After many years, I'm getting back into some simple wiring. I'm trying to make a self-sustained wifi tracker. This tracker will have a 3.3v Button cell lipo battery as a battery backup and I want to be able to charge this battery backup any time it's plugged into the main battery. The main battery can be up to 42v, and needs to be stepped down to 3.3v to charge the button cell without damage and also to run the ESP8266 wifi module.

In the diagram below, I'd like to be able to shutdown the pololu step-down converter when the button cell lipo is charged, but I don't know what this is supposed to look like. Possibly an N-channel mosfet?

Here's the diagram: enter image description here

I'm hoping this circuit isn't completely wrong in the first place, but if it's not - how do I use the SHDN (shutdown) pin on the Pololu to not allow any more voltage to come through? I feel like I need a switch behind the button cell to turn off when the button cell is 3.3v or more?

Edit: The reason I want the button cell in there is incase the main battery falls off or is disconnected in any way. Also, this will be "always on", so when it IS hooked to a battery, it will charge the 3.3v button and "turn back on" if it has previously died.

  • \$\begingroup\$ Button cell lipo? \$\endgroup\$ Sep 15, 2017 at 16:56
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    \$\begingroup\$ What I believe you want is a battery charger with powerpath management. You would step down to 5V ish and let the charger take care of the cell \$\endgroup\$
    – sstobbe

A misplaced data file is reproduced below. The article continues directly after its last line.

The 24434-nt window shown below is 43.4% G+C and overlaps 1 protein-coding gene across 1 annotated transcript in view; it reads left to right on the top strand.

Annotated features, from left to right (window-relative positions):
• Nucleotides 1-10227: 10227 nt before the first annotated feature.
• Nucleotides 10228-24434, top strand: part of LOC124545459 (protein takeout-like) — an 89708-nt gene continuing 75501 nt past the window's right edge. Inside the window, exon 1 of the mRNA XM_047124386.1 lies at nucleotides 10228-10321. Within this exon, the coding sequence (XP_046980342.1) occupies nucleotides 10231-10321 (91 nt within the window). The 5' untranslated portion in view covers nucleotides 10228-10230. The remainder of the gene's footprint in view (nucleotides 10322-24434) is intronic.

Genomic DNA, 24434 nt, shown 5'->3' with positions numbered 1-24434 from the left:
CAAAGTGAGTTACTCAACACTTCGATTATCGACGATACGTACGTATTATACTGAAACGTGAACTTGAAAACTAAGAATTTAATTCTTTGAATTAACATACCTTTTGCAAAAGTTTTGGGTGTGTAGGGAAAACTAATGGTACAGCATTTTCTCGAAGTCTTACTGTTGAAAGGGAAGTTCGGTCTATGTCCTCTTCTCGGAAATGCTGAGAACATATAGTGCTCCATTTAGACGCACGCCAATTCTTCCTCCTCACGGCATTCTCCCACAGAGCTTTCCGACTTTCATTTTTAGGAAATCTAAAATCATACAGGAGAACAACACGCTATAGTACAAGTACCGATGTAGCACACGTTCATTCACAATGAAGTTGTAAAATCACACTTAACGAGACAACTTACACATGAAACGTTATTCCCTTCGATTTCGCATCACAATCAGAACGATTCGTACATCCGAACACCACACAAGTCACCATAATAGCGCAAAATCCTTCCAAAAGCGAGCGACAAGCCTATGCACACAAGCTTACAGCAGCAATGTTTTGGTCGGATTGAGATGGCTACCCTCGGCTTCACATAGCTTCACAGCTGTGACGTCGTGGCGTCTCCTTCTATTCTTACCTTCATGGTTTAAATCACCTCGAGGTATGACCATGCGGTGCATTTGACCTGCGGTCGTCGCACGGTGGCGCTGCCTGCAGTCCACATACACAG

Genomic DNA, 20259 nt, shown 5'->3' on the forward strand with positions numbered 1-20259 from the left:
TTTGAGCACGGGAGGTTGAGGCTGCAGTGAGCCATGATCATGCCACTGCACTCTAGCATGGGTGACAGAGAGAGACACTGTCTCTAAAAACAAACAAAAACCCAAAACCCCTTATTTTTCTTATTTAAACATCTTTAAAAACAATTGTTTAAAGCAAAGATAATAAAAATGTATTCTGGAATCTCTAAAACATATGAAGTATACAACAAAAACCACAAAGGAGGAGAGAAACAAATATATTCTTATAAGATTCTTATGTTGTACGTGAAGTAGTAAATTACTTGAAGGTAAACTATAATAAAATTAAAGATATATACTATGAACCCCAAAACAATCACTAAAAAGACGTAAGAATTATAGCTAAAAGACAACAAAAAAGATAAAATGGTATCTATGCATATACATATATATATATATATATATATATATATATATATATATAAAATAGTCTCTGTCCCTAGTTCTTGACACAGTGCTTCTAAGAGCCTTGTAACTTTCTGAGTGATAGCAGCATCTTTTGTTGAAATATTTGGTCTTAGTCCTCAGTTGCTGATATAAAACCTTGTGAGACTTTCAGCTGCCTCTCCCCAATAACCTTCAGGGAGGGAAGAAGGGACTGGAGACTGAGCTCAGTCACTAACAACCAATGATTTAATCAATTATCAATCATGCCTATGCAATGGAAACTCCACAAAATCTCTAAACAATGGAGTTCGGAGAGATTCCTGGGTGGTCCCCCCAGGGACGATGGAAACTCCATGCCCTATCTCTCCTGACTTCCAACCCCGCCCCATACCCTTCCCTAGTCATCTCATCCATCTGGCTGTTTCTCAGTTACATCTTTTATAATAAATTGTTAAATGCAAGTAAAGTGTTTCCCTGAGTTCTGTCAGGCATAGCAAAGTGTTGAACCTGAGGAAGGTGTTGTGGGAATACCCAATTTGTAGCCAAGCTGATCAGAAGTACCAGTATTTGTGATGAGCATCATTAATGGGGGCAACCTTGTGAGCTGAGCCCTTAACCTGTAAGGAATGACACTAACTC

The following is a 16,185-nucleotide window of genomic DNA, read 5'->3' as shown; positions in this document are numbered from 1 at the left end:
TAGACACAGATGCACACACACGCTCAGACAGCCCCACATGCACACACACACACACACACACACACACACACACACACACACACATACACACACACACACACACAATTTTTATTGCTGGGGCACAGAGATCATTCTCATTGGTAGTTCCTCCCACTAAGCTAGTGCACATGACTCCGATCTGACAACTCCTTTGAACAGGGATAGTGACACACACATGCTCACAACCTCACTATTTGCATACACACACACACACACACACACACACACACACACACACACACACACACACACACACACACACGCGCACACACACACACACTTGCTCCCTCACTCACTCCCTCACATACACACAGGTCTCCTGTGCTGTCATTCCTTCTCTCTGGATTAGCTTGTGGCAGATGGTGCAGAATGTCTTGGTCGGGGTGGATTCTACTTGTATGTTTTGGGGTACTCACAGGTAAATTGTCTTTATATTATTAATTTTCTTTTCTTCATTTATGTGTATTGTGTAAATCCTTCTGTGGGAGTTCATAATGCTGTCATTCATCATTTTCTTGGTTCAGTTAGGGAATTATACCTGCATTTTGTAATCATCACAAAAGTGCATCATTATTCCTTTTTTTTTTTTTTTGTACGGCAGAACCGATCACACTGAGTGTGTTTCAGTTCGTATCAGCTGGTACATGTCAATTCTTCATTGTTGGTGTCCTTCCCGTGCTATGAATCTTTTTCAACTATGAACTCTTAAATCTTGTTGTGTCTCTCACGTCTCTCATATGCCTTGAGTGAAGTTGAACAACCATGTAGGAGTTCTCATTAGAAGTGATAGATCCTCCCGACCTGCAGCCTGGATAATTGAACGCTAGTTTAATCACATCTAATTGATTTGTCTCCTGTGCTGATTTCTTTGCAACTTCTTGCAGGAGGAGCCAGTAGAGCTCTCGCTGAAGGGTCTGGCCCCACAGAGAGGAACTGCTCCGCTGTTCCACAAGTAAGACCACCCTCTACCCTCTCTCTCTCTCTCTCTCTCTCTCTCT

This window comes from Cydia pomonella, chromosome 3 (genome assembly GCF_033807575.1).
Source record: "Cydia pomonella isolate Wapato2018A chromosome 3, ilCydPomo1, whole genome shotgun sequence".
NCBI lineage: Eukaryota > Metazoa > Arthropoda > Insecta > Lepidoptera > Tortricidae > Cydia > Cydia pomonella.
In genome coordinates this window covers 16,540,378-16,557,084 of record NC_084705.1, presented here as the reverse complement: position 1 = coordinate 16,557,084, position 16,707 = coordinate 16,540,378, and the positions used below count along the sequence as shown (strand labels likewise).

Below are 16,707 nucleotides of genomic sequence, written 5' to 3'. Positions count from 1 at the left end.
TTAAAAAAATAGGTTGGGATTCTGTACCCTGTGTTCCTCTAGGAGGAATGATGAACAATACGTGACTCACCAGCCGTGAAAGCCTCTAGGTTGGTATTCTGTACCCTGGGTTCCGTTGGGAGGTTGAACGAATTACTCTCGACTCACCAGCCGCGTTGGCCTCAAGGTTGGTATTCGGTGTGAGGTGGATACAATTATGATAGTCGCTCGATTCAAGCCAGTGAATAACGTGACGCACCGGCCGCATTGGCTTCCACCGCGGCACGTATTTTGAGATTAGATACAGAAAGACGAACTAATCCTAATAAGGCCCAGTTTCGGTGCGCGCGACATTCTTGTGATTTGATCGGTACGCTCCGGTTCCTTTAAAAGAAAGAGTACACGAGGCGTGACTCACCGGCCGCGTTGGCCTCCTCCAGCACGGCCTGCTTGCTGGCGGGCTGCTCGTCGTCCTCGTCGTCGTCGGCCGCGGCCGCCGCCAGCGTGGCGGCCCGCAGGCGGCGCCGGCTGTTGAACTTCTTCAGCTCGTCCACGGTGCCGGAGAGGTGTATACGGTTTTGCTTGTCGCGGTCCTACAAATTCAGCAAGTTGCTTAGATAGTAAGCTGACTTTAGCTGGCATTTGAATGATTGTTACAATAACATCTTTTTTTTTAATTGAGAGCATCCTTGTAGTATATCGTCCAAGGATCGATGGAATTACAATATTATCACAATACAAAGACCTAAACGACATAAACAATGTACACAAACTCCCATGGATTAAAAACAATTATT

Sep 15, 2017 at 18:12
  • \$\begingroup\$ @BruceAbbott, I just realized the batteries I have are LImn, not lipo :( So now I'm just dead in the water \$\endgroup\$
    – ntgCleaner
    Sep 15, 2017 at 18:31

1 Answer 1


Most coin cells have very low current specifications, both for charging and discharging. For discharging, this means you have to switch off wifi or your supply voltage will drop dramatically (basically to zero). For charging this means you can only charge very slowly.

If you want to "fast" charge your coin cell, ie with more than 10mA, you severely degrade the number of cycles. I once did some measurement with some Maxell LiMnO2 cells (IIRC CR2032) and didn't get more than 10-20 cycles out of them.

I suggest you use something else than a coin cell.

  • \$\begingroup\$ Hmm, that's going to be tough, I'm trying to get extremely small (20mm x 20mm -ish) and lightweight. I wonder if I can use the 3.3v from the pololu to charge the coin cell and also run the wifi at the same time, then if the pololu has no current, just run the wifi on the coin cell? \$\endgroup\$
    – ntgCleaner
    Sep 15, 2017 at 16:56
  • \$\begingroup\$ The coin cell will not be able to deliver enough current to run wifi from it. The resistance of the coin cell is just too high. \$\endgroup\$ Sep 15, 2017 at 22:46
  • \$\begingroup\$ This answer is a very valid point but does not adress the question. IMHO it should be a comment. \$\endgroup\$
    – KubaFYI
    Jan 9, 2020 at 15:54

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